But this debate actually began to turn in 2005, with Roberts’s testimony during his hearings to replace Chief Justice William Rehnquist. His words are remembered now largely for his “umpire” analogy to decision making.


But the rest of his testimony was far more interesting and important. In particular, Roberts distanced himself from Borkian originalism, saying that he did “not have an overarching judicial philosophy” and looks “at the cases from the bottom up rather than the top down.”


So much for Meese’s claim that originalism is the “only reliable guide for judgment.” More surprising, Roberts endorsed the most vital thrust of living constitutionalism. “I think the framers,” Roberts explained, “when they used broad language like ‘liberty,’ like ‘due process,’ like ‘unreasonable’ with respect to search and seizures, they were crafting a document that they intended to apply in a meaningful way down the ages.”


Kagan used virtually identical words at her confirmation hearings last month. But Kagan, even more than Roberts, emphasized the importance of relying on constitutional text and history in deciding cases. She endorsed the most vital thrust of originalism. In her words, “Sometimes [the framers] laid down very specific rules. Sometimes they laid down broad principles. Either way, we apply what they say, what they meant to do. So in that sense, we are all originalists.”


So is Roberts a living constitutionalist like so many liberals? Is Kagan an originalist like many conservatives? Perhaps.


But labels matter far less than the fact that both Roberts and Kagan, in similar terms, endorsed the idea that the court should be guided by what the framers put in the Constitution.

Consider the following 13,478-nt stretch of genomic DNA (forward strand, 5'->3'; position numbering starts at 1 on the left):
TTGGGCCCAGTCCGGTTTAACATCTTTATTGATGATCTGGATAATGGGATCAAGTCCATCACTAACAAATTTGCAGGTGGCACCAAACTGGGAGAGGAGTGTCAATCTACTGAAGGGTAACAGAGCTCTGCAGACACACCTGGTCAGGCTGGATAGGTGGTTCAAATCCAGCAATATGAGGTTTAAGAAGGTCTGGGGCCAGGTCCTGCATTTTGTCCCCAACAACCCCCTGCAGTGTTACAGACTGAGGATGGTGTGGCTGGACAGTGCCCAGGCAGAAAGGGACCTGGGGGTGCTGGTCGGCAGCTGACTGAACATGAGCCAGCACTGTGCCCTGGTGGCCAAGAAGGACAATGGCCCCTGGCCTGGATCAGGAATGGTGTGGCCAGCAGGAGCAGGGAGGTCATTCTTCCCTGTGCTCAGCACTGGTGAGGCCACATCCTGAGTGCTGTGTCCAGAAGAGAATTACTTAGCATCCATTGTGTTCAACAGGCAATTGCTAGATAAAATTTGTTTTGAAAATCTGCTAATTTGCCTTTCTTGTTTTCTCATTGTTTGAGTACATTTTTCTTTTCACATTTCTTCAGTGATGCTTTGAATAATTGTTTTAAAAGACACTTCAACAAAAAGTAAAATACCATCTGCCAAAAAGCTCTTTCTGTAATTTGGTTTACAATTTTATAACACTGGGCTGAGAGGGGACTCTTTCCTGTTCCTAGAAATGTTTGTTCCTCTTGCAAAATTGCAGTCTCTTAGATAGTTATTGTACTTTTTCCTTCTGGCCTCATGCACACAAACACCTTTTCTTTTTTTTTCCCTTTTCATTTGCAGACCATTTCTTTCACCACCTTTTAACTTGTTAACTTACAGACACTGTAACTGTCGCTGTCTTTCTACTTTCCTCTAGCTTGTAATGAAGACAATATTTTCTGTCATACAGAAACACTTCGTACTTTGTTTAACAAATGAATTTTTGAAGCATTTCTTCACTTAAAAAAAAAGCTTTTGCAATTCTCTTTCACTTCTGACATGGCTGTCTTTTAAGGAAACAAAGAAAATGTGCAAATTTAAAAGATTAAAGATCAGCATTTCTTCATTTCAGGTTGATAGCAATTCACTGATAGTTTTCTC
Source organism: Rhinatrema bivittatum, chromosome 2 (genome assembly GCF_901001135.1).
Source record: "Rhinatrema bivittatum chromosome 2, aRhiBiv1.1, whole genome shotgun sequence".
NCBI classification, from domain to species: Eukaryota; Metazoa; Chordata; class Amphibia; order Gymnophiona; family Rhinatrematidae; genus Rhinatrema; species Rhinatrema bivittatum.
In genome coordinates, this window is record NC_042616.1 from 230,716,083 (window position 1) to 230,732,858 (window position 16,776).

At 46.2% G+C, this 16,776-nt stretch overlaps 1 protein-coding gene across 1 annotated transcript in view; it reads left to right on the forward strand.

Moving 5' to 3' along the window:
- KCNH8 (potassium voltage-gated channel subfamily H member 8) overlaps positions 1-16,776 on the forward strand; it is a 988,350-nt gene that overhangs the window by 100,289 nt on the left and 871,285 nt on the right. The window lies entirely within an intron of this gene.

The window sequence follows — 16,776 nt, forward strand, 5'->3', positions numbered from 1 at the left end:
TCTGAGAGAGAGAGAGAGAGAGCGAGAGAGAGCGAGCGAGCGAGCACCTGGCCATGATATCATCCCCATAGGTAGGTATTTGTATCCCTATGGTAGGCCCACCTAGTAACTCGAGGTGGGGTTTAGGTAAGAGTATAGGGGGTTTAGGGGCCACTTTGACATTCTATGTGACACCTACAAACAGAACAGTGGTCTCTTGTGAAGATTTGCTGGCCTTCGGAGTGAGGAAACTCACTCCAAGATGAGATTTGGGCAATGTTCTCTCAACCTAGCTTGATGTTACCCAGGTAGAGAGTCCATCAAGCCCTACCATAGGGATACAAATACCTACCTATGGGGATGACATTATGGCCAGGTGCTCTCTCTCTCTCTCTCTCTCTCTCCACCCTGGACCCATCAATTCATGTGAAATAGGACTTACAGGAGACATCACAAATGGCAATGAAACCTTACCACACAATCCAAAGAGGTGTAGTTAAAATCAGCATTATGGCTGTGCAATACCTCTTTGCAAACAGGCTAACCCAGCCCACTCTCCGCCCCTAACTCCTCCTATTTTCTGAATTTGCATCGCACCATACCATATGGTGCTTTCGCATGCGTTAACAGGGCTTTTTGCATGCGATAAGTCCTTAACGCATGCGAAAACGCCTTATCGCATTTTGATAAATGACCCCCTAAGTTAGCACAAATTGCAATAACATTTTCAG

This is a big moment — especially for liberals. The debate over judicial method — originalism vs. living constitutionalism — diverted attention from the more important question of what the text and history of the Constitution actually mean. It also diverted attention from how radical this conservative reading of the Constitution often was.


While liberals were busy trashing originalism, conservatives could lay claim both to being faithful to the Constitution and for knowing — far better than liberals, who didn’t seem to care — what it means.


No more. Kagan’s testimony indicates she is prepared to engage with conservatives directly over what the Constitution requires and allows.


Democratic senators were also on board, railing long and loud about rulings by the Roberts Court in cases like Citizens United v. Federal Election Commission, which cast constitutional text and history aside to favor the interest of corporate America over “we the people.”


Republicans, for their part, laid down their own vision of the Constitution, repeatedly questioning Kagan about her views of the federal government’s constitutional powers, suggesting that she should not be confirmed if she planned to uphold the constitutionality of the new health care reforms.


This is the debate that matters. It’s about time it began.


Doug Kendall is president of the Constitutional Accountability Center, a public interest law firm. Jim Ryan is a professor at the University of Virginia School of Law.